One peak body to represent them all?

The new peak association that wants to represent all aged care providers was officially launched at Parliament House in Canberra yesterday afternoon.

Above: The official launch of Leading Age Services Australia at Parliament House yesterday.

By Stephen Easton

Leading Age Services Australia, the new peak association that aims to represent all providers of accommodation, care and other services for older Australians, was officially launched yesterday afternoon at Parliament House in Canberra.

The LASA board of directors was also named, with former Australian Defence Force chief General Peter Cosgrove to serve as inaugural chair.

The new national association was formed out of Aged Care Association Australia (ACAA) and two of its state member associations, Aged and Community Care Victoria (ACCV) and Aged Care Queensland (ACQ), both of which were also previously members of Aged and Community Services Australia (ACSA) as well as ACAA.

Other board positions were filled by the respective presidents of these founding organisations: ACAA president and CEO of the Salerno Group, Bryan Dorman; ACCV president and CEO of Villa Maria, Valerie Lyons; and Marcus Riley, president of ACQ and CEO of the Hibernian Friendly Society.

They will be joined by Glenn Bunney, CEO of Sundale, Robert Orie, CEO of Sir Moses Montefiori Jewish Home and Mal Humphries, director of development at Arcare.

Above: LASA board member and CEO of Sundale, Glen Bunney.

The decision to form LASA was made after the ACSA board rejected a proposed merger with ACAA at a national level in February, citing insufficent support among members for the move, which would have formed a single peak association, as LASA now intends to be.

At the time, Mr Bunney described the decision of the ACSA board as a “bitter disappointment” and “a dark day for our industry and our elders,” in a comment posted on the AAA website, in which he also suggested the decision had been taken against the wishes of the majority of aged care providers belonging to the state-based associations that make up ACSA.

The new LASA prospectus handed out at the launch states that “Australian age services providers have made it clear that they want a single unified voice representing their interests, with independent research demonstrating support for a united industry body being 3:1 in favour”.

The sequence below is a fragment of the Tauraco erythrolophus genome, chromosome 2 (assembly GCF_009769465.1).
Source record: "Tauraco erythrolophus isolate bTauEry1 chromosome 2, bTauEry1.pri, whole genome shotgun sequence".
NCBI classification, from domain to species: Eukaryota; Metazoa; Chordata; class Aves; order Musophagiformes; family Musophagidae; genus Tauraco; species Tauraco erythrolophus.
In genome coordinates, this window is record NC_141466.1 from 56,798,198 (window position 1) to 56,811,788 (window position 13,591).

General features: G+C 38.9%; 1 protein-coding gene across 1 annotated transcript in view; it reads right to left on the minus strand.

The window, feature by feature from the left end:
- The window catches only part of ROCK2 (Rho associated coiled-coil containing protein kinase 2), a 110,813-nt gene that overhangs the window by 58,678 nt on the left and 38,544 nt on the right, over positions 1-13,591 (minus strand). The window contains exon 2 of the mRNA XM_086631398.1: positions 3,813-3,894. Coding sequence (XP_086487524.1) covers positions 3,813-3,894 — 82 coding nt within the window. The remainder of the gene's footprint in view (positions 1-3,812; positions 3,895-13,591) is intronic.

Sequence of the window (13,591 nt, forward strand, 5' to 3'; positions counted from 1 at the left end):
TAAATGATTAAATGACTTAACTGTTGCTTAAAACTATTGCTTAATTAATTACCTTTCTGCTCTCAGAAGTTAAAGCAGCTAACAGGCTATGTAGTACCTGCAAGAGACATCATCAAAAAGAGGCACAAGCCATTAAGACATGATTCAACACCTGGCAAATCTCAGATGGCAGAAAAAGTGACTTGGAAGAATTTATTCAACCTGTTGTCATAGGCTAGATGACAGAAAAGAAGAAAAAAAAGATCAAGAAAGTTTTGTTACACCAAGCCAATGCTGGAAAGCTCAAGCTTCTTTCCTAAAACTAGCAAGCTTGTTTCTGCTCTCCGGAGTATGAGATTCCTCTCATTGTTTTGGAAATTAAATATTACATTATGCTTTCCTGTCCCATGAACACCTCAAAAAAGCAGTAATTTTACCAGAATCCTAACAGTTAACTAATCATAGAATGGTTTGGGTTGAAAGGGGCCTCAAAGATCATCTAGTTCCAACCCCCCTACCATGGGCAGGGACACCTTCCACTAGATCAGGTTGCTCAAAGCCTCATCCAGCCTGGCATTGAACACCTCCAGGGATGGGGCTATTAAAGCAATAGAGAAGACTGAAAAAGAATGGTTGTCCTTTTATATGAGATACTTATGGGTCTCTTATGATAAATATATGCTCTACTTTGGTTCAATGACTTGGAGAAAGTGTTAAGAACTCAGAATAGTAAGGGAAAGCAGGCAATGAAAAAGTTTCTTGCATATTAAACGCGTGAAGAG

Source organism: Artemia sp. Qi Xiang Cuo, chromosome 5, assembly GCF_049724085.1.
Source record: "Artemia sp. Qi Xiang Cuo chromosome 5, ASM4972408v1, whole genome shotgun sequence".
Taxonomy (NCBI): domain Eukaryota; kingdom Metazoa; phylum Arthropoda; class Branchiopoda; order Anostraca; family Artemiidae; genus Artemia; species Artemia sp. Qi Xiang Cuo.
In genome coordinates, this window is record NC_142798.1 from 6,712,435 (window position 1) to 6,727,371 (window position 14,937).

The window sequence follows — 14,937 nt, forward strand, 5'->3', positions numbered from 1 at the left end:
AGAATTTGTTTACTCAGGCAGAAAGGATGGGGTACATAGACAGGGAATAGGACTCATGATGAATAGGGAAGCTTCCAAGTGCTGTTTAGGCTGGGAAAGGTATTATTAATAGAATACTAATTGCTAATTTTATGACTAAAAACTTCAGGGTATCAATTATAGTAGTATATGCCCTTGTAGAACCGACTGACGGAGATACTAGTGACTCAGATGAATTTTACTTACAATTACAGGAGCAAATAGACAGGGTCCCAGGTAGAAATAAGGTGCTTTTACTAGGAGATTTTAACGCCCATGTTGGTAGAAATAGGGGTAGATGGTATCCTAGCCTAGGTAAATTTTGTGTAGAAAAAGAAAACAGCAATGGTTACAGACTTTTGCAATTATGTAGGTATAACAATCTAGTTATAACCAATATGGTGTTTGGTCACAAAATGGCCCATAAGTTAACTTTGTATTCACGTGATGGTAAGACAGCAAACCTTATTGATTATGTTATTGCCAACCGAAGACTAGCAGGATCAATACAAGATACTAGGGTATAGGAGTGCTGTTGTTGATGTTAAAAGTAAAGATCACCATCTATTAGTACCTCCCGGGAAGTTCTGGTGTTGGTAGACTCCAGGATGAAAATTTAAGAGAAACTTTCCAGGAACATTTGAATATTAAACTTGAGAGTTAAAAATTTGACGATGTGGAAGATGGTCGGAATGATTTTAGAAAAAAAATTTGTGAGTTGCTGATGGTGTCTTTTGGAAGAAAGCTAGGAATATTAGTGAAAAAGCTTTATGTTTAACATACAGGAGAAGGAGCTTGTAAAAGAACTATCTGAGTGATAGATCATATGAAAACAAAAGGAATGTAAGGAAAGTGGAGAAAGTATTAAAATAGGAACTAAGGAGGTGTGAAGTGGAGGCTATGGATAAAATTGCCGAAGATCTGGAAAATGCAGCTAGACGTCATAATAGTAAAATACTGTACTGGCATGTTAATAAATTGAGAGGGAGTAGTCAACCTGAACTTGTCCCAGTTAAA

Above: Australian Greens senator and spokesperson for ageing, Rachel Siewert.

Addressing the audience of parliamentarians, CEOs, union representatives and aged care industry professionals, Greens senator and spokesperson on ageing issues, Rachel Siewert, linked the formation of the new association to the reform package recently announced by the government, and the pressing need for strong representation at this time.

“I’m hoping that you can provide a loud, good, quality voice into the discussions on aged care, because it’s essential … that we do have that voice into the reform process and that we get it right,” Ms Siewert said.

 “[…] If we don’t get it right now, I’m very concerned about where we are going to in the future. So well done, congratulations, and I think the hard work continues on from here.”

Above, L-R: Alexis Cleary, Martin Laverty, Rod Young and Robert Fitzgerald.

Mr Bunney addressed any concerns that the new peak body could harm the sector’s ability to engage in the reform process, before introducing the inaugural CEO of LASA, Gerard Mansour, who will take up his post on 2 July after three-week holiday.

“Some people have asked us whether now was the right time to launch a new national body,” he said. “My response to that, as Rachel has just raised, is there has never been a better time to raise a new inclusive, national body in the ageing services industry.”

Mr Mansour said in his speech that the three organisations had formed LASA “because of our passionate belief that we desperately need a national industry body that speaks on behalf of all aged care providers in our industry”. 

“There is no doubt that what unites us is far greater than what divides us,” he continued.

“A vitally important feature of our industry is the diversity itself amongst aged care providers. Their differing business models, organisational approaches, and cultures adds great value in providing our community with real choice and options that they need. Yet in fundamental policy design, there is in fact one aged care system.

“It is with a real sense of excitement that Leading Age Services Australia embraces being the voice of this rich and diverse tapestry of organisations.

“Our mantra is all age services, speaking as one.”

Above: Applause for the new peak body.

Tags: acaa, accv, acq, acsa, lasa,

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